OpenFaaS is a framework for building serverless functions with Docker which has first class support for metrics. Any process can be packaged as a function enabling you to consume a range of web events without repetitive boiler-plate coding.
Auto-sync files or directories over SSH using rsync and fs.watch().
A new set of free and open icons to use.
Lots of open source & free icons to use on websites or other projects, this time by the VMware team.
Most of the engineering effort put into this release went to improvements of the runtime and tooling, which makes for a less exciting announcement, but nonetheless a great release.
Tarantool is an in-memory database and application server, a drop-in replacement for Lua with non-blocking I/O.
How to be agile as a terminal geek? In Bash, of course! This is a commandline asciii kanban board for minimalist productivity bash hackers (csv-based).
The Node project forked, yet again. Not sure on the viability of this one (seems to only be supported by a handful of people), but if it turns out to eventually surpass Node, I want to make sure I included it. ^^
Prezto is the configuration framework for Zsh; it enriches the command line interface environment with sane defaults, aliases, functions, auto completion, and prompt themes.
Cuberite is a Minecraft-compatible multiplayer game server that is written in C++ and designed to be efficient with memory and CPU, as well as having a flexible Lua Plugin API. Cuberite is compatible with the vanilla Minecraft client.
Easily create a microservice for generating PDFs using headless Chrome. pdf-bot is installed on a server and will receive URLs to turn into PDFs through its API or CLI. pdf-bot will manage a queue of PDF jobs. Once a PDF job has run it will notify you using a webhook so you can fetch the API.
A big new release for the monitoring tool, featuring a new dashboard, better timing & correlation of metric retrieval (aka: get all CPU perf counters at once, instead of one at a time), many server-side improvements, notifications on alert ack’s, multi-threaded alerting, … very cool stuff all!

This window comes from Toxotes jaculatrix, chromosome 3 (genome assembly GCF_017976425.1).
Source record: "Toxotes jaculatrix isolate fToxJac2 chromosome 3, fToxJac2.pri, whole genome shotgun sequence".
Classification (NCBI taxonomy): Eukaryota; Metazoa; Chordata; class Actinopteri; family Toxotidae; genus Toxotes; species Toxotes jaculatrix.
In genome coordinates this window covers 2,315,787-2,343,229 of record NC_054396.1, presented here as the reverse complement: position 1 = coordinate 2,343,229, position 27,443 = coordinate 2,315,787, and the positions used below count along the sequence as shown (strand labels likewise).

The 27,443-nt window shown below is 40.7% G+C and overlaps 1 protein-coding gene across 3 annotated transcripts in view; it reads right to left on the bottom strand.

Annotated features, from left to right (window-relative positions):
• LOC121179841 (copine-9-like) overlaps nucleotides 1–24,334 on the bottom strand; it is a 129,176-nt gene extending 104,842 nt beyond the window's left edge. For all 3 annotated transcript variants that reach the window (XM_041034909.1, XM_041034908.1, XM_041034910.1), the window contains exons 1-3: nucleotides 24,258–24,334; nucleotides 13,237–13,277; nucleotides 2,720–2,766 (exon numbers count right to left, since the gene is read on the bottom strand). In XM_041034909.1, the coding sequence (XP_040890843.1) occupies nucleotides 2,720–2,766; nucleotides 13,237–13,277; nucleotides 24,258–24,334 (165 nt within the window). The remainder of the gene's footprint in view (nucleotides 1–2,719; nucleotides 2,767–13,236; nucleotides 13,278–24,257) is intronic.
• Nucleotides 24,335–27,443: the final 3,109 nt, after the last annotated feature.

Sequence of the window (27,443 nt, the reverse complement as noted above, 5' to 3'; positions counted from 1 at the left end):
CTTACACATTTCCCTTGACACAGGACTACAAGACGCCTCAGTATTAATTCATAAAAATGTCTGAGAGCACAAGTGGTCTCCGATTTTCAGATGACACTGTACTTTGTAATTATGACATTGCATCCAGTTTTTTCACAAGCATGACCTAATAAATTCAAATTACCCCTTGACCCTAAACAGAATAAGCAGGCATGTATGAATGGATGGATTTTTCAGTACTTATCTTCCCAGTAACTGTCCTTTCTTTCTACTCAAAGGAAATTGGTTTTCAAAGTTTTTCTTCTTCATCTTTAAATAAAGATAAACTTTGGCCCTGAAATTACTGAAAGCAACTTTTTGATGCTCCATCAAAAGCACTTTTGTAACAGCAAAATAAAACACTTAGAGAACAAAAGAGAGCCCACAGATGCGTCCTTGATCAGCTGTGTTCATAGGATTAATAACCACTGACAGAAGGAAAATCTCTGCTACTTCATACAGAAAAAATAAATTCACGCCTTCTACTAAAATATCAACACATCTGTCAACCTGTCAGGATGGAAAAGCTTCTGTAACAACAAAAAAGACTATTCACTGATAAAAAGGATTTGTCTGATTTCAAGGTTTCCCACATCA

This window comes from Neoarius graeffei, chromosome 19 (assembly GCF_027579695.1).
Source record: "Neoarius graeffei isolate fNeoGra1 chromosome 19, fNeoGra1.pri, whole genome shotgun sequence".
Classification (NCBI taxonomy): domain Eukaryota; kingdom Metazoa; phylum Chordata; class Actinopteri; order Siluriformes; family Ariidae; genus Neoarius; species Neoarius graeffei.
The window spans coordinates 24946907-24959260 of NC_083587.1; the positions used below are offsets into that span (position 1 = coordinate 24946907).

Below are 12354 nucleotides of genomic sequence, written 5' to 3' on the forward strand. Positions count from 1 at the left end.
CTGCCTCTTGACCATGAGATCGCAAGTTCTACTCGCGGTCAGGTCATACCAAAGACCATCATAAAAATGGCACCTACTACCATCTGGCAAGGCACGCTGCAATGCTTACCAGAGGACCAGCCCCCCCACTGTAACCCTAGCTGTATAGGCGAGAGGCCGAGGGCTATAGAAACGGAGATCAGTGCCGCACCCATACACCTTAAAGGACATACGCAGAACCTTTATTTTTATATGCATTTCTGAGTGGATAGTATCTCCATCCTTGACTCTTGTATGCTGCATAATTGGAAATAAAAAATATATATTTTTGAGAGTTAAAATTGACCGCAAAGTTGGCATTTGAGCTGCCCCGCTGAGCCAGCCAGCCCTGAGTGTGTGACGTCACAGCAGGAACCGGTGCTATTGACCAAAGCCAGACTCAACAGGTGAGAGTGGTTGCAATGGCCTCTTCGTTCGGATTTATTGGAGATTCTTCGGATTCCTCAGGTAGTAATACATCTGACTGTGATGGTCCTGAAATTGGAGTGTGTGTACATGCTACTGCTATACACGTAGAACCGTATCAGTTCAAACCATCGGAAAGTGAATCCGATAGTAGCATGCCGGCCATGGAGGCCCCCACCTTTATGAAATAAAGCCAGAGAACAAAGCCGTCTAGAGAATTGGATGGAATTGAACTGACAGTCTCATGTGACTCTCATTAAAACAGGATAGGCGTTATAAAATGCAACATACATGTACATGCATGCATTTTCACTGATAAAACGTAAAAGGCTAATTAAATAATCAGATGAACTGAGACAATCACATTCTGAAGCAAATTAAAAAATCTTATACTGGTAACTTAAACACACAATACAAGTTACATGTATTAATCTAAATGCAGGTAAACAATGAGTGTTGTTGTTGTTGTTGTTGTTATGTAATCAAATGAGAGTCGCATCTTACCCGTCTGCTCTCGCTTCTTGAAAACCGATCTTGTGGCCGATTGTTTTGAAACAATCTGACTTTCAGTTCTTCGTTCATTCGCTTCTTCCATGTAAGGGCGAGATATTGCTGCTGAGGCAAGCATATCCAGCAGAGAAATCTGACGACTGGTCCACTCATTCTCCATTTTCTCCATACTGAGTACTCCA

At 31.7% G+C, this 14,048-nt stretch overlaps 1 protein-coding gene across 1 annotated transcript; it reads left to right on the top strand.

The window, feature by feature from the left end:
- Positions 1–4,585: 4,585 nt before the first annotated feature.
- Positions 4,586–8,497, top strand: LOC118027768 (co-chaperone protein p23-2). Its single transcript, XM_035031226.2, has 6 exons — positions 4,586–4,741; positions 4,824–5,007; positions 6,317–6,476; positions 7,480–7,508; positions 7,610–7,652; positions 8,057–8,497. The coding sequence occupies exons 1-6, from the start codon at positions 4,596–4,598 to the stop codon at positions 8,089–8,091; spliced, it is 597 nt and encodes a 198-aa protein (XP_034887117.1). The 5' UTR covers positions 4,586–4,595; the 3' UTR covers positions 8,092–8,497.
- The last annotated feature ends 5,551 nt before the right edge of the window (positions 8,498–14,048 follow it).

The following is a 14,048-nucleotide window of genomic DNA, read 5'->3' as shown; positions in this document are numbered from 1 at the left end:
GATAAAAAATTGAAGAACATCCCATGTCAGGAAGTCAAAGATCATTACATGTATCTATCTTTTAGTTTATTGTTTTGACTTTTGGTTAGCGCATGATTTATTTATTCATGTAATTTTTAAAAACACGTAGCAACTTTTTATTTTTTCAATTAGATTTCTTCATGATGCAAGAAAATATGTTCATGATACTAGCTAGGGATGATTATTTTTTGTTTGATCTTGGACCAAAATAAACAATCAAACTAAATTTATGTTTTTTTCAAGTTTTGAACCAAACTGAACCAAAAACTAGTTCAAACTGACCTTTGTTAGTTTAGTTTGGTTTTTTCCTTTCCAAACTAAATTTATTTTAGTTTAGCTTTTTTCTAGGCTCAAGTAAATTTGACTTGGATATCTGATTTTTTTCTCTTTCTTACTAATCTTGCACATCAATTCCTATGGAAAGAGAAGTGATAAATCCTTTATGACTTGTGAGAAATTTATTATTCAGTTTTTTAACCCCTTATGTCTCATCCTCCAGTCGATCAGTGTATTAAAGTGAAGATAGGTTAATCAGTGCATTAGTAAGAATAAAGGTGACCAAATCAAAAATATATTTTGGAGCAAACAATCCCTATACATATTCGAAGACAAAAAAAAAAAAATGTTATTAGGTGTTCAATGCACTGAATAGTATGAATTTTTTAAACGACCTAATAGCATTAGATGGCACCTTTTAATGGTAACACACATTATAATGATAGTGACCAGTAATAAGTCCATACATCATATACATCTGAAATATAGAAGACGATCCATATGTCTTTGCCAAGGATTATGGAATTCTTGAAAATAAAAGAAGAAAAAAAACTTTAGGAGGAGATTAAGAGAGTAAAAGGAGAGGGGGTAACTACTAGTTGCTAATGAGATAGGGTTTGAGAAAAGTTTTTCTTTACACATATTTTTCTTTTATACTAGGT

It took almost 6 years to get a new release for fail2ban, but it’s a good one: support for IPv6, faster lookups by searching the fail of logfiles, improved filters, … the Changelog is pretty big.
Guides & Tutorials
This post contains a lot of good details on how to make & maintain a Makefile in order to have a structured & sane build config.
An interesting approach where API calls to AWS get logged & triaged into “noise” and “important” and in turn get pushed to the engineer that made the call, to confirm he/she did that on purpose.
There’s more to Linux user permissions than user/group/other and read/write/execute. Extend file attributes gives you lots of flexibility regarding user & group permissions and are definitely worth a look if you haven’t used them.
Lots of practical Docker-related commands to help get you started & serve as a reference guide to fallback on.
A lot of good configuration tips in this post, together with a clear explanation on why to use those values/settings when setting up your Zsh shell.